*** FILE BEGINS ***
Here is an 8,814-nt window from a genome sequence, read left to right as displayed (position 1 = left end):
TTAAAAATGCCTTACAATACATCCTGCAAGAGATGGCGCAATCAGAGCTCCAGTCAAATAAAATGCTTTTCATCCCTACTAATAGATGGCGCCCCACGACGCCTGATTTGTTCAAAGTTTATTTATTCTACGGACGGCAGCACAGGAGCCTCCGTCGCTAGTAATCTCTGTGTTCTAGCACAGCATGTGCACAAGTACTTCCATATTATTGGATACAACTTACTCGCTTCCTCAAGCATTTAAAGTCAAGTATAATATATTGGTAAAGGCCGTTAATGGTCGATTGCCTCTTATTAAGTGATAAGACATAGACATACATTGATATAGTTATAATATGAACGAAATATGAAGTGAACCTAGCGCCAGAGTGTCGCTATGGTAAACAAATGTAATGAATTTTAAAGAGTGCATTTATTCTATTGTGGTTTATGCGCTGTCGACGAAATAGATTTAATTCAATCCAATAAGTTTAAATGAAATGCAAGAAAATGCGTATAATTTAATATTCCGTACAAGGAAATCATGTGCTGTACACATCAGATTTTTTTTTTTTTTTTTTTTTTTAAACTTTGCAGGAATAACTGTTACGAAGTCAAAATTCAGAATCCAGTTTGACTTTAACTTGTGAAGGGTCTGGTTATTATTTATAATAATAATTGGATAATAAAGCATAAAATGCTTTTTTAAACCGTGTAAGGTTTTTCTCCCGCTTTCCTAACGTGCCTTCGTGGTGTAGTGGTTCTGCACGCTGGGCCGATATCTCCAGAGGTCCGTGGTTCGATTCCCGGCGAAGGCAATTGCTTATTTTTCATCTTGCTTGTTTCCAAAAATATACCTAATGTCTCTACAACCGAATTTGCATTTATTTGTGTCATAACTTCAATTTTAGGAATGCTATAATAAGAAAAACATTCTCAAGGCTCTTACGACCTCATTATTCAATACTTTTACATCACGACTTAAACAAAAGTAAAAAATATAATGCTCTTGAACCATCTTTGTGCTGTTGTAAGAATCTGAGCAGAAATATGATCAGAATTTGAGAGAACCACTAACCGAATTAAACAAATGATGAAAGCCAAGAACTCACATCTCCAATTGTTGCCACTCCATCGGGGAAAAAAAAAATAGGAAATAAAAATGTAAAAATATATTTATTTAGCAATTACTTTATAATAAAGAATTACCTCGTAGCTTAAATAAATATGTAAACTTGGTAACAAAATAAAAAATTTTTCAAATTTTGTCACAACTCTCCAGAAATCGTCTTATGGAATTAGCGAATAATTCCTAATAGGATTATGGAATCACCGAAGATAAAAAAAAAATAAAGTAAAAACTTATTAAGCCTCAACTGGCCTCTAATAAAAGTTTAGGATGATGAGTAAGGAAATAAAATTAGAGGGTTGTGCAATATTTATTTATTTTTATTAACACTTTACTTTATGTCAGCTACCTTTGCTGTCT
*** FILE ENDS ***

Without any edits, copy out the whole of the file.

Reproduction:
Here is an 8,814-nt window from a genome sequence, read left to right as displayed (position 1 = left end):
TTAAAAATGCCTTACAATACATCCTGCAAGAGATGGCGCAATCAGAGCTCCAGTCAAATAAAATGCTTTTCATCCCTACTAATAGATGGCGCCCCACGACGCCTGATTTGTTCAAAGTTTATTTATTCTACGGACGGCAGCACAGGAGCCTCCGTCGCTAGTAATCTCTGTGTTCTAGCACAGCATGTGCACAAGTACTTCCATATTATTGGATACAACTTACTCGCTTCCTCAAGCATTTAAAGTCAAGTATAATATATTGGTAAAGGCCGTTAATGGTCGATTGCCTCTTATTAAGTGATAAGACATAGACATACATTGATATAGTTATAATATGAACGAAATATGAAGTGAACCTAGCGCCAGAGTGTCGCTATGGTAAACAAATGTAATGAATTTTAAAGAGTGCATTTATTCTATTGTGGTTTATGCGCTGTCGACGAAATAGATTTAATTCAATCCAATAAGTTTAAATGAAATGCAAGAAAATGCGTATAATTTAATATTCCGTACAAGGAAATCATGTGCTGTACACATCAGATTTTTTTTTTTTTTTTTTTTTTTAAACTTTGCAGGAATAACTGTTACGAAGTCAAAATTCAGAATCCAGTTTGACTTTAACTTGTGAAGGGTCTGGTTATTATTTATAATAATAATTGGATAATAAAGCATAAAATGCTTTTTTAAACCGTGTAAGGTTTTTCTCCCGCTTTCCTAACGTGCCTTCGTGGTGTAGTGGTTCTGCACGCTGGGCCGATATCTCCAGAGGTCCGTGGTTCGATTCCCGGCGAAGGCAATTGCTTATTTTTCATCTTGCTTGTTTCCAAAAATATACCTAATGTCTCTACAACCGAATTTGCATTTATTTGTGTCATAACTTCAATTTTAGGAATGCTATAATAAGAAAAACATTCTCAAGGCTCTTACGACCTCATTATTCAATACTTTTACATCACGACTTAAACAAAAGTAAAAAATATAATGCTCTTGAACCATCTTTGTGCTGTTGTAAGAATCTGAGCAGAAATATGATCAGAATTTGAGAGAACCACTAACCGAATTAAACAAATGATGAAAGCCAAGAACTCACATCTCCAATTGTTGCCACTCCATCGGGGAAAAAAAAAATAGGAAATAAAAATGTAAAAATATATTTATTTAGCAATTACTTTATAATAAAGAATTACCTCGTAGCTTAAATAAATATGTAAACTTGGTAACAAAATAAAAAATTTTTCAAATTTTGTCACAACTCTCCAGAAATCGTCTTATGGAATTAGCGAATAATTCCTAATAGGATTATGGAATCACCGAAGATAAAAAAAAAATAAAGTAAAAACTTATTAAGCCTCAACTGGCCTCTAATAAAAGTTTAGGATGATGAGTAAGGAAATAAAATTAGAGGGTTGTGCAATATTTATTTATTTTTATTAACACTTTACTTTATGTCAGCTACCTTTGCTGTCT